Date: Jun 13, 1996 6:49 PM
Subject: Re: simple proof?

In article <>, "Vincent R. Johns" <> writes:
> Ron Watkins wrote:
>> Im wondering how one might prove (not necessarily formally) that the number
>> of times a circle would pass through a square is limited to the finite set
>> {0,2,4,6,8}.
>> Im not very skilled in proofs, nor am I looking for an extreemly formal
>> or technical proof. Perhaps somthing just a bit more rigirous than:
>> "it's obvious".
>> While im at it, let me try and be a bit more formal myself.:
>> Given a circle and a square (traditional definitions apply), the number of
>> intersections between these two objects is limited to the set given above
>> because why?
>> 1) If the circle is entirly inside or outside the square, the number of
>> intersections is 0.
>> 2) If the circle intersects the square once (along one more edges), the number
>> of intersections is 2 (once on each side (in and out)).
>> 3) The circle could intersect the square 4 times by having it clip 2 corners
>> off the square and 6 times by clipping 3 corners.
>> 4) If the circle clips all 4 corners, then the number of intersections is 8.
>> Of course, one could argue that the circle could GRAZE the square and that it
>> would then only count once, but I still count that as 2 (with the same value).

> ...
> Well, one observation that I might make is that the square consists of 4
> line segments, each of which intersects the circle in at most 2 points, so the
> total number of points cannot be greater than 8. This limits the set to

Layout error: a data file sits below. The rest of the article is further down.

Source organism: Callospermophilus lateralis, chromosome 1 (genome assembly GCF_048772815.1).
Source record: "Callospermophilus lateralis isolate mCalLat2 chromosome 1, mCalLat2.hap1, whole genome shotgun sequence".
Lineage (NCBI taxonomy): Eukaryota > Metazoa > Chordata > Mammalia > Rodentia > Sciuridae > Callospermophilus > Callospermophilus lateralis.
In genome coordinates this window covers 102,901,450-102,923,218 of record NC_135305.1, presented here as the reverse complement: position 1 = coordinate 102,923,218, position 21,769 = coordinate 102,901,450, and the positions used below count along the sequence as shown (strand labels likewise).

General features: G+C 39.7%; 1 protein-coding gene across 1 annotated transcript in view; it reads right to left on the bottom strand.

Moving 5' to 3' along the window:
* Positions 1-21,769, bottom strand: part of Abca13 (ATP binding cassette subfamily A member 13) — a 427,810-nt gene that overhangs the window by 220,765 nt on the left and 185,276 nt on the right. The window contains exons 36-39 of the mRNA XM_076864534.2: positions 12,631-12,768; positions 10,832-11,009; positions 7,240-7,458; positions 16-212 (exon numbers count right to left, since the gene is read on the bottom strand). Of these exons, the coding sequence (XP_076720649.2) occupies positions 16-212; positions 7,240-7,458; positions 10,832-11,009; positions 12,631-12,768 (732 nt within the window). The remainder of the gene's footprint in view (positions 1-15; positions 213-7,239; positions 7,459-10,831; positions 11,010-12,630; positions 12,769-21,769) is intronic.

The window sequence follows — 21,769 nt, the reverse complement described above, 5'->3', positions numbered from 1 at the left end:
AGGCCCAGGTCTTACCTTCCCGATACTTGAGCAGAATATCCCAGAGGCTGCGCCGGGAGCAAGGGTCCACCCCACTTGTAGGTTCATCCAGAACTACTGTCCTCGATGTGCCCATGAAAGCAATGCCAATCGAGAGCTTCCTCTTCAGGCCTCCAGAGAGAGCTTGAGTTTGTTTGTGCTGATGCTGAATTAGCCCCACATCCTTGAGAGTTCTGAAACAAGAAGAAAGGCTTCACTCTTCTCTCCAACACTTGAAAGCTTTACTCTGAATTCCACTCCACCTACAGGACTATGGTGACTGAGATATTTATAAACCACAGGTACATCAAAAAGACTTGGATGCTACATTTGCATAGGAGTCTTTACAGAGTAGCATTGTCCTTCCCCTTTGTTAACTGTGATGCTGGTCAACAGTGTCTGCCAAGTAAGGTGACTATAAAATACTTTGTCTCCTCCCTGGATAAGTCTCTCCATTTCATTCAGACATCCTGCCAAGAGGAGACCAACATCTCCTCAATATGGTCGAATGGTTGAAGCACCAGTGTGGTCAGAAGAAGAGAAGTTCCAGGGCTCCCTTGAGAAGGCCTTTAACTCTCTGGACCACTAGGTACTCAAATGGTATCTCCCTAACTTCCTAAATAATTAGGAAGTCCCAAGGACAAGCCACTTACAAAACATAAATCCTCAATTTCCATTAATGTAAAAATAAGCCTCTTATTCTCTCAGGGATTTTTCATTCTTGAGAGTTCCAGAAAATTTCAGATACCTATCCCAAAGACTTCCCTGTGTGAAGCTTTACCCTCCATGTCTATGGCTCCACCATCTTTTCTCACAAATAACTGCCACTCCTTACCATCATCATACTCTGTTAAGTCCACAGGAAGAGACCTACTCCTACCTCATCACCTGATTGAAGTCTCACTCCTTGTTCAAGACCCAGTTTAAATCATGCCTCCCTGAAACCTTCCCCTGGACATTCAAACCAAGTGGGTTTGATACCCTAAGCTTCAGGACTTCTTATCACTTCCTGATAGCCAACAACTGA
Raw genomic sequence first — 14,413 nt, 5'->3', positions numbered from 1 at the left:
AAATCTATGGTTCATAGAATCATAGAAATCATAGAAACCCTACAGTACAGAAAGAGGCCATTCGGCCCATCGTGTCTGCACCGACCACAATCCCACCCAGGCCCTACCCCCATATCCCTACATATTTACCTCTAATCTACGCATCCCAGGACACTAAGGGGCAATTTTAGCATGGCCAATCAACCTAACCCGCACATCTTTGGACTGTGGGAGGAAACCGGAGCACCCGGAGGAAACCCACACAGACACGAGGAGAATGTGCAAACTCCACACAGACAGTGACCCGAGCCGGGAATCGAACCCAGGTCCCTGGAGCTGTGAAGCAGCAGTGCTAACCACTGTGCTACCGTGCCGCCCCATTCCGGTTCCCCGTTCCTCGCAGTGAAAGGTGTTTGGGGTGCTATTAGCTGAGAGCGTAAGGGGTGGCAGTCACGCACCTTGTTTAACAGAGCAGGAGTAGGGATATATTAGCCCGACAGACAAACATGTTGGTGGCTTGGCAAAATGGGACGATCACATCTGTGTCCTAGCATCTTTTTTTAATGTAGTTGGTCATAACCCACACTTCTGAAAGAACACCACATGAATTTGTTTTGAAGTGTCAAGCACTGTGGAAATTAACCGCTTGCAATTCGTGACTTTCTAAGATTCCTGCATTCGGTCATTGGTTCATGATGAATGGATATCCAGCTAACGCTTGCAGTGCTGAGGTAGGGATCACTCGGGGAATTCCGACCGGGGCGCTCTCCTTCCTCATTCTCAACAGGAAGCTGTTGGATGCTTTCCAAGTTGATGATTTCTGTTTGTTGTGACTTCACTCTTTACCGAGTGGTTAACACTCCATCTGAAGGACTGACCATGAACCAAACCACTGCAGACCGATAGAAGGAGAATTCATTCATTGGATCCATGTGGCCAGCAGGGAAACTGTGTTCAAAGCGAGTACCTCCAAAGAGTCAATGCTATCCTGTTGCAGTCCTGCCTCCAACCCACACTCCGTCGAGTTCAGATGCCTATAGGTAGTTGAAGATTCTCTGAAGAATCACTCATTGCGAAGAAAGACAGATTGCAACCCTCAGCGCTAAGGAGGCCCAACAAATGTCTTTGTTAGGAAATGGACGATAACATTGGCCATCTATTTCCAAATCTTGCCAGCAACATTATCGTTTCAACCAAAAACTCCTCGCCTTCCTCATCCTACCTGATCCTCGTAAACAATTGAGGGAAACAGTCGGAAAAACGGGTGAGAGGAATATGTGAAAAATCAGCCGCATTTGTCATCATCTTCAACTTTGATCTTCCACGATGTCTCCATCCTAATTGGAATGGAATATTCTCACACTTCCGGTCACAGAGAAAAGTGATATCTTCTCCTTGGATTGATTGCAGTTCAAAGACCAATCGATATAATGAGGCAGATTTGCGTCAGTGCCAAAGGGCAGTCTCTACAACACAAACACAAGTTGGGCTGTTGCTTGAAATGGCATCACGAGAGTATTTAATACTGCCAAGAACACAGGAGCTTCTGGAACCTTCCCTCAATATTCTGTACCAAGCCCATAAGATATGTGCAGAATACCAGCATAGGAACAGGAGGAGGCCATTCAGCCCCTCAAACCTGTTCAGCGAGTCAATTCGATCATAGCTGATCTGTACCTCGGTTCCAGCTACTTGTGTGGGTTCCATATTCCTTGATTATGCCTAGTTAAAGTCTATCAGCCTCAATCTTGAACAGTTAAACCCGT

> {0, 1, 2, 3, 4, 5, 6, 7, 8}, and you may be able to eliminate some of the
> odd numbers by counting any points of tangency and any corners twice.
> -- Vincent Johns

You are observing one case of a general result. Let C and D be two
smooth simple closed curves in the plane, which are nowhere tangent to
each other. Such curves cross an even number of times.

Jordan's curve lemma (which is intuitively obvious although harder
to prove rigorously) says that D (and C too for that matter) divides
the plane into two regions, an inside and an outside. Thus the points
on the curve C either lie inside D, outside D, or lie on D at a place
where C crosses from the inside to the outside or vice versa (since
the two curves are nowhere tangent).

Now start at a point x on C which does not lie on D. Suppose this point
lies outside D. As you travel around C, count the number of times
you cross the curve D. If you are point y, and you have crossed D an
even number of times, you are outside D. If you have crossed D an odd
number of times you are inside D. Of course, if you travel right around
the closed curve C back to x, you will be ending up at a point outside D,
and thus must have crossed it an even number of times. A similar analysis
holds of you start at an inside point.


A square is not smooth, and you will need to patch the result up by
not allowing the circle to pass through a corner or something. But the
principle is the same.

Ian H